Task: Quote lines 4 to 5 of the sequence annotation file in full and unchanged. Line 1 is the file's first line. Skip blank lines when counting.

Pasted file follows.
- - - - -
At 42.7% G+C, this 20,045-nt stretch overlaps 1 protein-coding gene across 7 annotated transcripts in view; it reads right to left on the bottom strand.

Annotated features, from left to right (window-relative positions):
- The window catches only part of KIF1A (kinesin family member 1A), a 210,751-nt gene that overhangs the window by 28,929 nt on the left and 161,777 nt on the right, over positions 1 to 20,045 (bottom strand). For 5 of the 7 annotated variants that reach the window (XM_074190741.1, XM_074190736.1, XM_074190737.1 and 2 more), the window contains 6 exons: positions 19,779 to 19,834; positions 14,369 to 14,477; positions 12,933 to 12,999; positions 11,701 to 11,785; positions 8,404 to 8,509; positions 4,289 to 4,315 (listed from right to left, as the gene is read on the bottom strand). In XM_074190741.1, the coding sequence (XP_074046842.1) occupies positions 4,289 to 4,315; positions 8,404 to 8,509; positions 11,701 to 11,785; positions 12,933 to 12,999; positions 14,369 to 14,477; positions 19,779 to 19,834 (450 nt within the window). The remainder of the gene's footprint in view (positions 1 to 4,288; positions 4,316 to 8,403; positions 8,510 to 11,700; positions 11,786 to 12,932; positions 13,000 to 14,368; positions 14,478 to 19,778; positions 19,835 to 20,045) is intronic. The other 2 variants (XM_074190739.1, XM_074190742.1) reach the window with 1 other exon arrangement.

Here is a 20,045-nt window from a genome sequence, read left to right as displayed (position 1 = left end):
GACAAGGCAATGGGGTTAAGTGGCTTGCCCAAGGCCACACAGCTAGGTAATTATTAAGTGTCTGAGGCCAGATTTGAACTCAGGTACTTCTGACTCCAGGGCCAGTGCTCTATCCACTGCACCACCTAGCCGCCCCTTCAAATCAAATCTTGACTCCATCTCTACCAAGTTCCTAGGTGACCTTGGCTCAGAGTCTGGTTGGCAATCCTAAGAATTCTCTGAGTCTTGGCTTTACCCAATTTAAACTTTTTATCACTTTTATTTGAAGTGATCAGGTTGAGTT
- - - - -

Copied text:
Here is a 20,045-nt window from a genome sequence, read left to right as displayed (position 1 = left end):
GACAAGGCAATGGGGTTAAGTGGCTTGCCCAAGGCCACACAGCTAGGTAATTATTAAGTGTCTGAGGCCAGATTTGAACTCAGGTACTTCTGACTCCAGGGCCAGTGCTCTATCCACTGCACCACCTAGCCGCCCCTTCAAATCAAATCTTGACTCCATCTCTACCAAGTTCCTAGGTGACCTTGGCTCAGAGTCTGGTTGGCAATCCTAAGAATTCTCTGAGTCTTGGCTTTACCCAATTTAAACTTTTTATCACTTTTATTTGAAGTGATCAGGTTGAGTT